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I'd write more, like you said I should. If only, there was more to me.

Tuesday, April 24, 2007


This was the one that got away. Several efforts to get a copy of Booker Prize winner Michael Ondaatje's memoir Running in the Family before my session with him remained unsuccessful. There were about 25 copies at the counter that sold books at the entrance of Indus. I'd made a mental note of getting it soon as the session ended. By the time I got there, every single copy was gone. That came as no surprise, as Michael had regaled the crowd with his wonder days in Sri Lanka. The clincher came in the form of this passage:
"She kept losing the contraption to servants who were mystified by it as well to the dog, Chindit, who would be found gnawing at the foam as it were tender chicken. She went through four breasts in her lifetime. One she left on a branch of a tree in Hakgalle Gardens to dry out after a rainstorm, one flew off when she was riding behind Vere on his motorbike, and the third she was very mysterious about, almost embarrassed though Lalla was never embarrased."

Then there was the part of keeping everyone in the family happy, so the line went : "a man who may or may not have been in the Cabinet."

Ondaatje had dwelt on the challenge of penning a memoir, writing something that calls for a return to the roots, for understanding his family, for long conversations, exchanges and putting it together in a the form of a book. I was dying to read it all. It would be a long wait, but worth every minute of it.

I finally spotted the book at the Vijitha Yapa bookstore in Colombo and saved it's reading till I got back. Just like I do with every book, I've come to cherish, I took it slowly. The scenic way of reading merely heightens the experience. And there was so much of it here.

Ondaatje's strong mother, his eccentric father, his grandmother, aunts, uncles, cousins, siblings. Like the colourful Sri Lankan landscape, this was as rich as it gets.

While some memoirs end up focusing on all things that fell away Running in the Family turns everything it touches into a rollicking read. Right from the time his father falls in love, falls out of love, gets engaged, then disengaged, then married, then divorced, to the drama on the train - his father was eventually banned from the Ceylon Railways in 1943, this is an amazing account of a time, period and lives go by.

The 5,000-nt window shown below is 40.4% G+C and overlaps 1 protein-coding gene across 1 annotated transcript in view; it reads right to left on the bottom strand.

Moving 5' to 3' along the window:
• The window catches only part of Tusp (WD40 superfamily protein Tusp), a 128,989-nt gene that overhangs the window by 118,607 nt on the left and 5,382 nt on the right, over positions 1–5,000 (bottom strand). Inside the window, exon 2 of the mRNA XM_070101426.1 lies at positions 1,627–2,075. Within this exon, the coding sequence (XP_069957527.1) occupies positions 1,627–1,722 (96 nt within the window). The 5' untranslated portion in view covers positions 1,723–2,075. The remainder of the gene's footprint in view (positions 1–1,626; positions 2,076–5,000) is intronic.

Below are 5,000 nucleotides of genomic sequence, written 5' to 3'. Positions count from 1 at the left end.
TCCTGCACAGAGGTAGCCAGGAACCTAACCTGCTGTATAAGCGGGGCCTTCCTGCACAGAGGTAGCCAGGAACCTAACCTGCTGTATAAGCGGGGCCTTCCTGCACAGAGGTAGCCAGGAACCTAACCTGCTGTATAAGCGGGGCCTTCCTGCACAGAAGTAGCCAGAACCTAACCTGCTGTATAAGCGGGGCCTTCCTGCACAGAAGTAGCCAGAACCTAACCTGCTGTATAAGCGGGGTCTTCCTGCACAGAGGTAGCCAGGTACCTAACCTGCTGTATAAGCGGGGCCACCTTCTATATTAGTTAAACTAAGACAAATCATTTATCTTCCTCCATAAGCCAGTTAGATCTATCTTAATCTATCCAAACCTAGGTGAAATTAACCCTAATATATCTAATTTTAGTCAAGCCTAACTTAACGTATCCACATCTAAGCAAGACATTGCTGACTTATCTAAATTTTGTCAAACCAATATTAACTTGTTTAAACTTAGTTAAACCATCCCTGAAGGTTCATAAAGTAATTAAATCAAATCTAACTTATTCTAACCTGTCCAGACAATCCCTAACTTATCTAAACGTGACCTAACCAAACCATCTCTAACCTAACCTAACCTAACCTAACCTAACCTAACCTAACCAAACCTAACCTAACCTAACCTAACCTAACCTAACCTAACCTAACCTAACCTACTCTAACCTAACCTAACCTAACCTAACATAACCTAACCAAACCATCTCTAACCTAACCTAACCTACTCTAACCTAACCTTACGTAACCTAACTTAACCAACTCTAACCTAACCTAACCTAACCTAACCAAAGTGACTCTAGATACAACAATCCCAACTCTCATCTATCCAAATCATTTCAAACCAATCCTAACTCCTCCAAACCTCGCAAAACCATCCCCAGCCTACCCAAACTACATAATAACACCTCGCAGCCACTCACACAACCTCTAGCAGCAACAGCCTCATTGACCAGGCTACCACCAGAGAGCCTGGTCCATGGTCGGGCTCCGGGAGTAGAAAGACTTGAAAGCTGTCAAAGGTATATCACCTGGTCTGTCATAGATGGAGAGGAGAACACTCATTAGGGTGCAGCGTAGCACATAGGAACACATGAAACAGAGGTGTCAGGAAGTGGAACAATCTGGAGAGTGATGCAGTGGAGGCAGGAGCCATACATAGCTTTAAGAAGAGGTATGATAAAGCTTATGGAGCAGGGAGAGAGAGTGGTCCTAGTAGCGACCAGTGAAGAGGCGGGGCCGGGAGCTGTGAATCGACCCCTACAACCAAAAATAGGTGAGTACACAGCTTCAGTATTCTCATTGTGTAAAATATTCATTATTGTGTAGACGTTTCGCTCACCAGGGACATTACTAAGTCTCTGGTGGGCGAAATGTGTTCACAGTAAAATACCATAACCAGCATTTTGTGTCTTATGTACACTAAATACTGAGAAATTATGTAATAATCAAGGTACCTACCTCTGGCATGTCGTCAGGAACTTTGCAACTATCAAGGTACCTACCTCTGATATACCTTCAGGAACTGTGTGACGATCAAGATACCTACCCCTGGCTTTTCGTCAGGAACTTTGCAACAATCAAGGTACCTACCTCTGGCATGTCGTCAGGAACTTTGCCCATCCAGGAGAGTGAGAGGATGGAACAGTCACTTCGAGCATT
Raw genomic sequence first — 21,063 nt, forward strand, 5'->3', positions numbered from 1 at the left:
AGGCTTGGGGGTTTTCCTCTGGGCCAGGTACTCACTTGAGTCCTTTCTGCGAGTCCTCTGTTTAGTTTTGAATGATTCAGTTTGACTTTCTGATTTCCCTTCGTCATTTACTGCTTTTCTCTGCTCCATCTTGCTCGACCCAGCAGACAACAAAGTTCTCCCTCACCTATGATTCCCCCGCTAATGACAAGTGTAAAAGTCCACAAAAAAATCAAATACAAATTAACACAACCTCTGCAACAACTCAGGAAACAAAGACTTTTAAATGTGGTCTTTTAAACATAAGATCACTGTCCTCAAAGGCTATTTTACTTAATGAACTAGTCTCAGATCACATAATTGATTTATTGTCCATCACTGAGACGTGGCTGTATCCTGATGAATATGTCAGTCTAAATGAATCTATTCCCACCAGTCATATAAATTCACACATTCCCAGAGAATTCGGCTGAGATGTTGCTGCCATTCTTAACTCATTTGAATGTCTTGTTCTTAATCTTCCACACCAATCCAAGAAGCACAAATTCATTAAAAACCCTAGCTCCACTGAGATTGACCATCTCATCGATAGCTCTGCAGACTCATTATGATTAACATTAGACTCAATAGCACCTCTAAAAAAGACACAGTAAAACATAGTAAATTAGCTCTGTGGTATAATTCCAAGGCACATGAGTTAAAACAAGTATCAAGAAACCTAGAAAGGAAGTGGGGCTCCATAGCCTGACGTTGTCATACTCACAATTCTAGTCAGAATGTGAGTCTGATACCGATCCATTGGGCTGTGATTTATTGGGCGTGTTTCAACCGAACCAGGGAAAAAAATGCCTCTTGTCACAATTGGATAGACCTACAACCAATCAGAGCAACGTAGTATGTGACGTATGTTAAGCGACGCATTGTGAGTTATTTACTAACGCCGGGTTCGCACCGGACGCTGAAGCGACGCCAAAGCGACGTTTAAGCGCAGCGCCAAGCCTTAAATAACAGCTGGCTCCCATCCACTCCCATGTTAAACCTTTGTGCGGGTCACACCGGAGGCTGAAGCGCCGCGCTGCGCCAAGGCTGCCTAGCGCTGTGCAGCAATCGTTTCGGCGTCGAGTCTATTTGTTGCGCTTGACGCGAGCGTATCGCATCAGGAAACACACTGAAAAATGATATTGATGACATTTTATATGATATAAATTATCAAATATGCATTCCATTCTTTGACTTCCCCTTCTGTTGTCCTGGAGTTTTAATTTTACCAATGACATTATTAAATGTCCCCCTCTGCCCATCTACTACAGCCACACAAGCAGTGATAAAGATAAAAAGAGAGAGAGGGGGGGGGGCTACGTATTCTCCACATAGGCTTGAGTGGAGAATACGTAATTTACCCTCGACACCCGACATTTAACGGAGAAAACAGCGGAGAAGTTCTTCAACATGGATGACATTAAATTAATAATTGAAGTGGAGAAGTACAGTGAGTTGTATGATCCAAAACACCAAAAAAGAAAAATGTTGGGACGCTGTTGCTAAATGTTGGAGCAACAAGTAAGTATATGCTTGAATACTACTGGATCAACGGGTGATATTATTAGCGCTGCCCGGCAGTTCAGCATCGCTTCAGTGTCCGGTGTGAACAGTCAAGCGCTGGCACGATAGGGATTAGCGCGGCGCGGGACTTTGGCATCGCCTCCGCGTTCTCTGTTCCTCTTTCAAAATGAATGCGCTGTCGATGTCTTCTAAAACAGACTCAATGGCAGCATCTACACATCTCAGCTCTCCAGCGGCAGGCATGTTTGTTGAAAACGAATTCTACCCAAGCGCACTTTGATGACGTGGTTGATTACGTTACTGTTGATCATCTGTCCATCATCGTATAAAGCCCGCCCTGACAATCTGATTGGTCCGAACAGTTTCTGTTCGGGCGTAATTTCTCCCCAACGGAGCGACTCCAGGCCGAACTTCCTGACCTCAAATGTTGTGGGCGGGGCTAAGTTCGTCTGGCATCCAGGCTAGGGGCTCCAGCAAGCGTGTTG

Ondaatje's attention for detail and his dextrous pen miss nothing, including the war that brewed between his father and Sammy Dias Bandranaike, a close relative of the eventual Prime Minister of Ceylon.

It all started with an exchange at the Kitulgala resthouse, which happened to his father's favourite. Sammy bitched about everything, to which his father responded:
"No complaints. Not even about Mr Bandranaike."

Soon ink was being spilt with a ferocity never seen before in the annals of visitors books.

"This literary war broke so many codes that for the first time in Ceylon history pages had to be ripped out of visitors' books. Eventually one would write about the other even when the other was nowhere near the resthouse. Pages continued to be torn out, ruining a good archival history of two semi-prominent Ceylon families. The war petered out when neither Sammy Dias nor my father was allowed to write their impressions of a stay or a meal. The standard comment on visitors' books today about 'constructive criticism' dates from this period."

Also dating back to this period are the legendary breakfasts. Having tucked into some during my stay in Sri Lanka, I can say with a certain degree of confidence that they survive, quite like the heat, the tea country, the silences in the estate and the silence that marked his parents relationship.

It is an evocative rendition of life, prose, poetry narrated with a liberal dose of humour. So whether you like it or not, you'll be heading back to the words, lines or incidents long after you've got that heavy hand as you flip the very last page.

I still end up thinking of the harmless breakfast, the crisp breeze and the toe Michael Ondaatje almost ended up losing. Or that bathing ritual when the author was just five, witnessed by the then bathing prefect, now distinguished author and scholar Yasmine Gooneratne.

Then there are the journeys they would all embark on when his mother moved to England in 1949. Journeys that would keep them on the move, but never together again.

"Magnetic fields would go crazy in the presence of more than three Ondaatjes."

Still looking for reasons to get started on Ondaatje, then get his take on books, movies and more in this interview.

More on one of my favourites - Anil's Ghost here.

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